3. What have you found to be the most challenging aspect of this mindset? How do you overcome it? 

The book helps readers (and the author!) remove two particularly harmful obstacles to subtraction.

Just because subtracting can be good, that doesn’t mean we need to stop adding. We love binaries, but adding and subtracting are not either-or. They are complementary ways to make change.

One is our tendency to think add or subtract. When I present my research, I’ll inevitably get a question about some freeway, meeting, or idea that should most certainly not be subtracted. But just because subtracting can be good, that doesn’t mean we need to stop adding. We love binaries, but adding and subtracting are not either-or. They are complementary ways to make change. It’s not add or subtract, it’s add and subtract. As they have for me, I hope all the examples in the book will help readers make that shift in perspective.

The other harmful sentiment is the negative valence around subtracting. In chemistry, valence refers to an elemental force that is not necessarily visible but helps explain the elements’ behavior. Psychology borrowed this notion of invisible, and influential, forces to help explain human behavior. Psychological valence is the intrinsic attractiveness (positive valence) or averseness (negative valence) of something. Word valences are determined by asking thousands of people to classify thousands of words as positive, negative, or neutral. When these answers are averaged, most words come out as neutral. Fewer than one in five words has a negative valence and—as you guessed—“subtract” is among them. We need to remove this negative valence. I hope my book helps. Subtracting can be delightful.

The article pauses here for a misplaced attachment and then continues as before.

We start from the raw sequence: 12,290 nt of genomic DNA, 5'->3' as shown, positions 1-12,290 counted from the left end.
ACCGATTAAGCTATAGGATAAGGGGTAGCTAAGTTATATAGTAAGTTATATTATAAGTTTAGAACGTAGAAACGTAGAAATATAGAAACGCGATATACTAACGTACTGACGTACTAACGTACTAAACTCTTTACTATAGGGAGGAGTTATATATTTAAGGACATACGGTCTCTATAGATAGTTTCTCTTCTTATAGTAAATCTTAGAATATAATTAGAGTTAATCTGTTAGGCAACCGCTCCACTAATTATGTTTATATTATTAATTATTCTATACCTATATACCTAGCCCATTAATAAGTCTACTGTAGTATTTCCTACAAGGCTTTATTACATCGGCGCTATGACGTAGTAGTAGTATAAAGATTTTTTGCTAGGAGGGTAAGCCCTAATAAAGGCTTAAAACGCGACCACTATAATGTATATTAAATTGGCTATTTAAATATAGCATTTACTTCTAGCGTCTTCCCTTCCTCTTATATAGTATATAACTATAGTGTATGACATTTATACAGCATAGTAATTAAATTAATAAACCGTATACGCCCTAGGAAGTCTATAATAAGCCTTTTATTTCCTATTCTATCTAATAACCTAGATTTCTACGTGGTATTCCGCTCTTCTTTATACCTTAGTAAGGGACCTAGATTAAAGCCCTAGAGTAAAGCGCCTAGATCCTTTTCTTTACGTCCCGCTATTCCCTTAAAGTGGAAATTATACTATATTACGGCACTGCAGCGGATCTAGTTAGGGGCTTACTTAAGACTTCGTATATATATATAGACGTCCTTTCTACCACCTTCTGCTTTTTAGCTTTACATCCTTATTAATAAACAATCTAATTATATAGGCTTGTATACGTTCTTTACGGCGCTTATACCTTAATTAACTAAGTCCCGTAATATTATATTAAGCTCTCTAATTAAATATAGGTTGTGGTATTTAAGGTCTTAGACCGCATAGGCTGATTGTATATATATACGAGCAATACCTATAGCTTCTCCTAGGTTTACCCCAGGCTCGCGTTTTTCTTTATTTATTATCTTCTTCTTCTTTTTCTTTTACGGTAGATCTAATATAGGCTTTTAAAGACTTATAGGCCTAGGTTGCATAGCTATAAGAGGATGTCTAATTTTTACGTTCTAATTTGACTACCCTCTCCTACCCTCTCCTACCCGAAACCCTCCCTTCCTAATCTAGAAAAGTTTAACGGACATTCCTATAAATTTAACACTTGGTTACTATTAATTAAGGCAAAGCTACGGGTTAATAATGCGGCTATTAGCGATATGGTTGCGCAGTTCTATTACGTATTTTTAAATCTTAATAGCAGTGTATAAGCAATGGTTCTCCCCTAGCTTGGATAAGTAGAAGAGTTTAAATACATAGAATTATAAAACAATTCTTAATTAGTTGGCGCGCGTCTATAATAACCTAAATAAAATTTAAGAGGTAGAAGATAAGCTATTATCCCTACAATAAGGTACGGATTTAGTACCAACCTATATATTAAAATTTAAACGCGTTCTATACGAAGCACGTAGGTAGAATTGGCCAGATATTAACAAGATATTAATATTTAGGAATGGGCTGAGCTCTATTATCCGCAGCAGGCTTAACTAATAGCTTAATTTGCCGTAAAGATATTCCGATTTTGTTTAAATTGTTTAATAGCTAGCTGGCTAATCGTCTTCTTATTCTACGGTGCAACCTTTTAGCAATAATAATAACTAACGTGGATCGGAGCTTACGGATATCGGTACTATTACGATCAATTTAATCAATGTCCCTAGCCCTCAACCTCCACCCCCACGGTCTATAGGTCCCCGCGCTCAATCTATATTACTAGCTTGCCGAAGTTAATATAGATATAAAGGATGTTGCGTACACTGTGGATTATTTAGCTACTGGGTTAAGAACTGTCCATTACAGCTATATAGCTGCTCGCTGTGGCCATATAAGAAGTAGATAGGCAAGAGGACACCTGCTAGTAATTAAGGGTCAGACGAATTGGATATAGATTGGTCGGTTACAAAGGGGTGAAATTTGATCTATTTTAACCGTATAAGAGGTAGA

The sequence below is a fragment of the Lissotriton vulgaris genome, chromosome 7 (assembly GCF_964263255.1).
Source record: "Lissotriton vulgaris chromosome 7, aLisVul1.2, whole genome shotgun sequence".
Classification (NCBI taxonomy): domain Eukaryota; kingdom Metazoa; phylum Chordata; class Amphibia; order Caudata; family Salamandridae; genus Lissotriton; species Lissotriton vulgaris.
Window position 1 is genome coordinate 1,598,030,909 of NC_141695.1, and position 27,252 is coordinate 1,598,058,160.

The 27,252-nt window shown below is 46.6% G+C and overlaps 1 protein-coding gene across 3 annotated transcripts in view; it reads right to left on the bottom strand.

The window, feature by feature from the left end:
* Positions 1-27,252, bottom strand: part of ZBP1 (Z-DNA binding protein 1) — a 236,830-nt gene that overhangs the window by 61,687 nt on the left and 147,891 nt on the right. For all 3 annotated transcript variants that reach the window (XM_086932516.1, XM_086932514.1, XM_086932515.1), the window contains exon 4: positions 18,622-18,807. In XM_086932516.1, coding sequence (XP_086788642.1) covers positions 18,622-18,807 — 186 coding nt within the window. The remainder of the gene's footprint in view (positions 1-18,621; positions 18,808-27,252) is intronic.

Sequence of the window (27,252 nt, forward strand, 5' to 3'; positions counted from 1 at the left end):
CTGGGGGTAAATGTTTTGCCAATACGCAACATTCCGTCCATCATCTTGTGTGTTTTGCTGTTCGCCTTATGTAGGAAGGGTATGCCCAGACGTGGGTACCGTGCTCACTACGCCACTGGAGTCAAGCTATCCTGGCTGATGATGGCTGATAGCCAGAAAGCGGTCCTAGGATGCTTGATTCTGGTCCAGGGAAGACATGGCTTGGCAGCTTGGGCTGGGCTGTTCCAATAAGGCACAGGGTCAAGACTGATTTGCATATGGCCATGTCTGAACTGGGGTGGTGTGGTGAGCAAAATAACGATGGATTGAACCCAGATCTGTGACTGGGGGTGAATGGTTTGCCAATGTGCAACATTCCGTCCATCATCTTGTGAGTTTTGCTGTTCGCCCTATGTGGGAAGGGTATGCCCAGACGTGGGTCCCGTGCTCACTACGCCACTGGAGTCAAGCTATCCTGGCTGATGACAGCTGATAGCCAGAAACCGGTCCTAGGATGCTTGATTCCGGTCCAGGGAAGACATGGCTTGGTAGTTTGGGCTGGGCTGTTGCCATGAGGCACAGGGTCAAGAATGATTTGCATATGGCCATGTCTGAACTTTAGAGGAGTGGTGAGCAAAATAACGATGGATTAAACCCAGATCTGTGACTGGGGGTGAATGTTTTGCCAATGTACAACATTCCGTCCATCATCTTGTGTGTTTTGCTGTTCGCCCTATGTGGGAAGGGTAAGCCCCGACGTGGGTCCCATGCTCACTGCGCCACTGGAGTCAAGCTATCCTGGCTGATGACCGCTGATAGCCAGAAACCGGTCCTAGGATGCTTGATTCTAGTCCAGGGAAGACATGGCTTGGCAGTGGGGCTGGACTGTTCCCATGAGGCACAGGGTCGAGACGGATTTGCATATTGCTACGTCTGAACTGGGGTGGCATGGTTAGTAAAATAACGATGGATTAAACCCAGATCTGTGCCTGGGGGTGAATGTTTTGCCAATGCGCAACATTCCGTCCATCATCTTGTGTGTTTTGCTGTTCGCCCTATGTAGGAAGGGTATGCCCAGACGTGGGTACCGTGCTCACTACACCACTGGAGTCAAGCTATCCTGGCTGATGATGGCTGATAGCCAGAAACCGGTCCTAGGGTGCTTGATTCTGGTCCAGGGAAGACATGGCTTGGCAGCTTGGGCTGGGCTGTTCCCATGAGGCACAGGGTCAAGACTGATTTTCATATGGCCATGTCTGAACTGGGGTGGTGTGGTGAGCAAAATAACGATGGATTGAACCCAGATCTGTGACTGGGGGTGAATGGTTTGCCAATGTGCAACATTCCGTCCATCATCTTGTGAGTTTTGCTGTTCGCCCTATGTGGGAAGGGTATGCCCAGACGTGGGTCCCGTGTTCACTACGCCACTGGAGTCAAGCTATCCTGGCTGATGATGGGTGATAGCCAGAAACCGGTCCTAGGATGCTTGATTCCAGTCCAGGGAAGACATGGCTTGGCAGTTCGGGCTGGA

4. What is your favorite example you came across when researching for Subtract?

Strider bikes. These are the pedal-less mini-bikes that have given preschoolers like Ezra high-speed independence that my generation didn’t have until we took off our training wheels. These bikes are propelled not by chains and pedals but by toddlers “striding” with their legs, moving the bike forward like a Flintstones car.

Our brains are wired to overlook subtraction.

Strider bikes add a couple of extra years at the beginning of kids’ riding careers. What’s more, once Ezra decided it was time for his “big-kid” bike, we didn’t have to bother with training wheels. He could already balance and just needed to learn to pedal—and then, to brake.

Children’s bikes have been marketed as their own distinct class of bicycle for almost a century. There were plenty of design changes over that time: training wheels, fatter tires, shock-absorbing forks and seats, more and more speeds, and contraptions that connect a kid’s bike to a grown-up’s like a caboose. It’s remarkable, but perhaps not surprising given what we have learned, how long it took for someone to think of subtracting the pedals, which made two-wheeled bikes rideable for a whole new age group—and salable to their parents.

5. Is there anything you think almost every person needs to subtract from their lives?

The tendency to overlook subtraction!